The Ones Who Hit the Hardest
Published by: Gotham
Release Date: 09/02/2010
In the 1970s, the city of Pittsburgh was in need of heroes. In that decade the steel industry, long the lifeblood of the city, went into massive decline, putting 150,000 steelworkers out of work. And then the unthinkable happened: The Pittsburgh Steelers, perennial also-rans in the NFL, rose up to become the most feared team in the league. And they played in the spirit of their city: hard-nosed and relentless.
In The Ones Who Hit the Hardest, Chad Millman and Shawn Coyne trace the rise of the Steelers amidst the backdrop of the fading city they fought for, bringing to life characters such as: Art Rooney, the owner of the team so beloved by Pittsburgh that he was known simply as “The Chief”; Chuck Noll, the headstrong coach who used the ethos of steelworkers to motivate his players; Terry Bradshaw, the strong-armed and underestimated QB; Joe Greene, the defensive tackle whose fighting nature lifted the franchise; and Jack Lambert, the linebacker whose snarling, toothless grin embodied the Pittsburgh defense.
Every story needs a villain, and in this one it’s played by the Dallas Cowboys. As Pittsburgh rusted, the new and glittering metropolis of Dallas, rich from the capital infusion of oil revenue, signaled the future of America. Indeed, the town brimmed with such confidence that the Cowboys felt comfortable nicknaming themselves “America’s Team.” Throughout the 1970s, the teams jostled for control of the NFL—the Cowboys doing it with finesse and the Steelers doing it with brawn—culminating in Super Bowl XIII in 1979, when the aging Steelers attempted to hold off the Cowboys one last time.
After I graduated from high school I came to New York for a weekend with my dad. We took trips like this every summer. One year it was Madison, Wis., just a couple hours from my house outside Chicago, for three days of biking through farm country. My dad was a cyclist. I was not.
The New York trip, however, was more my speed. We saw a Yankees game. And the most exercise we got was walking around town. But, really, the only thing I wanted to see was down the street from our mid-town hotel: The Museum of Broadcasting (now known as the Paley Center for Media).
Every show ever created could be watched again and again. Edward R. Murrow railing against McCarthy, I Love Lucy, Three’s Company, Fantasy Island, the time the Fonz literally jumped the shark. Plus there was an entire library of sporting events. That’s what I was there for. I loved football and I loved TV. I still do. And with the hundreds of miles of history on tape I could have watched that day, the thing that appealed to me most was Super Bowl XIII, between the Pittsburgh Steelers and the Dallas Cowboys, played on January 22, 1979.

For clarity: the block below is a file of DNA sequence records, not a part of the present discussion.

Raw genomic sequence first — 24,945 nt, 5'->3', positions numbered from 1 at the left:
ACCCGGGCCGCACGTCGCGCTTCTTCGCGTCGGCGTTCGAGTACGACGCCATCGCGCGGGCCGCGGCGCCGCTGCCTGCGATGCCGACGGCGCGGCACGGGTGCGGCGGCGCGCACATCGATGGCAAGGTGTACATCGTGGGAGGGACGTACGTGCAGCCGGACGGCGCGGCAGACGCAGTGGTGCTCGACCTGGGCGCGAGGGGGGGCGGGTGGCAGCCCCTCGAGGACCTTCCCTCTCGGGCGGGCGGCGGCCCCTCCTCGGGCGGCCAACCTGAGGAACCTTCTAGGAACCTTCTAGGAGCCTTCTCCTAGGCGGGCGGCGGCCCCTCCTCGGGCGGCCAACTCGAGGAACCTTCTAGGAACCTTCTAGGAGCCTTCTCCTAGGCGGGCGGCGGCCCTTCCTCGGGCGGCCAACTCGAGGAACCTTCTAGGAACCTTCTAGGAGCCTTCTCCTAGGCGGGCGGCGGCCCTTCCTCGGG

For people born in the late 1960s and early 1970s, it didn’t matter where your everyday football fan loyalty lied—the Bears, the Rams, the Giants—at the end of a season you would inevitably be rooting for the Steelers or the Cowboys. Those were the teams who always seemed to be in the Super Bowl. You couldn’t be a fan or both; and you couldn’t be indifferent. The franchises were polar opposites; representing not just the cities they played in but also the type of person you, as a fan, aspired to be. Blue collar vs. white collar. Family owned vs. corporate managed. These were epic battles, played by two teams who appeared in six combined Super Bowls between 1970 and 1979. Twice they played each other— in Super Bowl X and XIII. Both games were considered the best NFL championship games ever played as soon as they ended.
When I watched the replay that day in the museum I saw nearly a dozen future Hall of Famers take the field, including both starting quarterbacks, both starting running backs and both coaches. I watched peaceful Steeler running back Franco Harris stand up to the boisterous Cowboys linebacker Hollywood Henderson. And I watched Roger Staubach fall four points short of pulling off a miracle comeback in the final minutes of the game. When it was over I thought, too bad I can’t stay here all weekend and just watch this again and again.
Which is why, when my agent Richard Abate had the idea for me and Shawn Coyne to write this book, it was a no-brainer. But I truly knew we had the seed for something that could resonate with people beyond the football-loving community when I mentioned it to my wife, who’s so uninterested in sports she has yet to read any of my books. At least willingly. Her response to this idea, however, was, “Ooh, that sounds fun. I used to love the Cowboys when I was growing up.”
For the year it took to research and write the book, I was able to revisit Super Bowl XIII, and every other Steeler highlight and lowlight everyday, talking to Harris and Rocky Bleier and safety Mike Wagner and Joe Greene and dozens of other players and coaches. These guys seemed to enjoy retelling stories they’ve told a thousand times the past 30 years as they did playing in the games themselves. Which made it a lot of fun to write.
And hopefully fun to read. Even for my wife.